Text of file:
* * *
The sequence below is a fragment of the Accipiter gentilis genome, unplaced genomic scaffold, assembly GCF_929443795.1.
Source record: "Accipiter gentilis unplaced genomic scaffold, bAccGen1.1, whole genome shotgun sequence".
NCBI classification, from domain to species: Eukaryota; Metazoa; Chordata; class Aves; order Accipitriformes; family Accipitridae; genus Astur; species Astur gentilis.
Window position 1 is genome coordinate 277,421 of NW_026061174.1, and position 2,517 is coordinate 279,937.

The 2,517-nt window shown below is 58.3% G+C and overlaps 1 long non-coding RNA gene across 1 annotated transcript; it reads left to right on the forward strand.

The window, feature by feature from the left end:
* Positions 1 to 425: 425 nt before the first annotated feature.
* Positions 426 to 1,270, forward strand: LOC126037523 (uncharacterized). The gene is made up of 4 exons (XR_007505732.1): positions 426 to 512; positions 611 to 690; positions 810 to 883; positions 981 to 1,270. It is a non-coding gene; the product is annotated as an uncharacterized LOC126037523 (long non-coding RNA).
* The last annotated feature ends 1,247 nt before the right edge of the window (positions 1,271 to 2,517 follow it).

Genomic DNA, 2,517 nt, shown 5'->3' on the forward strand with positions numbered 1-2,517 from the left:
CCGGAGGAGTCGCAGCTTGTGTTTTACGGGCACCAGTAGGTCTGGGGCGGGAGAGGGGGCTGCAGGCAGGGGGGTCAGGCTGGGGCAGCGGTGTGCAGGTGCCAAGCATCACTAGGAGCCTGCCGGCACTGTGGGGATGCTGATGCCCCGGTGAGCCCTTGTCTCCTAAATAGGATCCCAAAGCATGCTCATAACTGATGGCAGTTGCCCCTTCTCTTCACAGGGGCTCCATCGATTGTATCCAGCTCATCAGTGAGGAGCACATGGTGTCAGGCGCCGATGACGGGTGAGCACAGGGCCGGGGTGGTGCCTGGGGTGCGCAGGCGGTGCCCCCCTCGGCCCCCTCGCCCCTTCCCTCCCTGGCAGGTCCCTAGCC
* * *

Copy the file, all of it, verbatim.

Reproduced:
The sequence below is a fragment of the Accipiter gentilis genome, unplaced genomic scaffold, assembly GCF_929443795.1.
Source record: "Accipiter gentilis unplaced genomic scaffold, bAccGen1.1, whole genome shotgun sequence".
NCBI classification, from domain to species: Eukaryota; Metazoa; Chordata; class Aves; order Accipitriformes; family Accipitridae; genus Astur; species Astur gentilis.
Window position 1 is genome coordinate 277,421 of NW_026061174.1, and position 2,517 is coordinate 279,937.

The 2,517-nt window shown below is 58.3% G+C and overlaps 1 long non-coding RNA gene across 1 annotated transcript; it reads left to right on the forward strand.

The window, feature by feature from the left end:
* Positions 1 to 425: 425 nt before the first annotated feature.
* Positions 426 to 1,270, forward strand: LOC126037523 (uncharacterized). The gene is made up of 4 exons (XR_007505732.1): positions 426 to 512; positions 611 to 690; positions 810 to 883; positions 981 to 1,270. It is a non-coding gene; the product is annotated as an uncharacterized LOC126037523 (long non-coding RNA).
* The last annotated feature ends 1,247 nt before the right edge of the window (positions 1,271 to 2,517 follow it).

Genomic DNA, 2,517 nt, shown 5'->3' on the forward strand with positions numbered 1-2,517 from the left:
CCGGAGGAGTCGCAGCTTGTGTTTTACGGGCACCAGTAGGTCTGGGGCGGGAGAGGGGGCTGCAGGCAGGGGGGTCAGGCTGGGGCAGCGGTGTGCAGGTGCCAAGCATCACTAGGAGCCTGCCGGCACTGTGGGGATGCTGATGCCCCGGTGAGCCCTTGTCTCCTAAATAGGATCCCAAAGCATGCTCATAACTGATGGCAGTTGCCCCTTCTCTTCACAGGGGCTCCATCGATTGTATCCAGCTCATCAGTGAGGAGCACATGGTGTCAGGCGCCGATGACGGGTGAGCACAGGGCCGGGGTGGTGCCTGGGGTGCGCAGGCGGTGCCCCCCTCGGCCCCCTCGCCCCTTCCCTCCCTGGCAGGTCCCTAGCC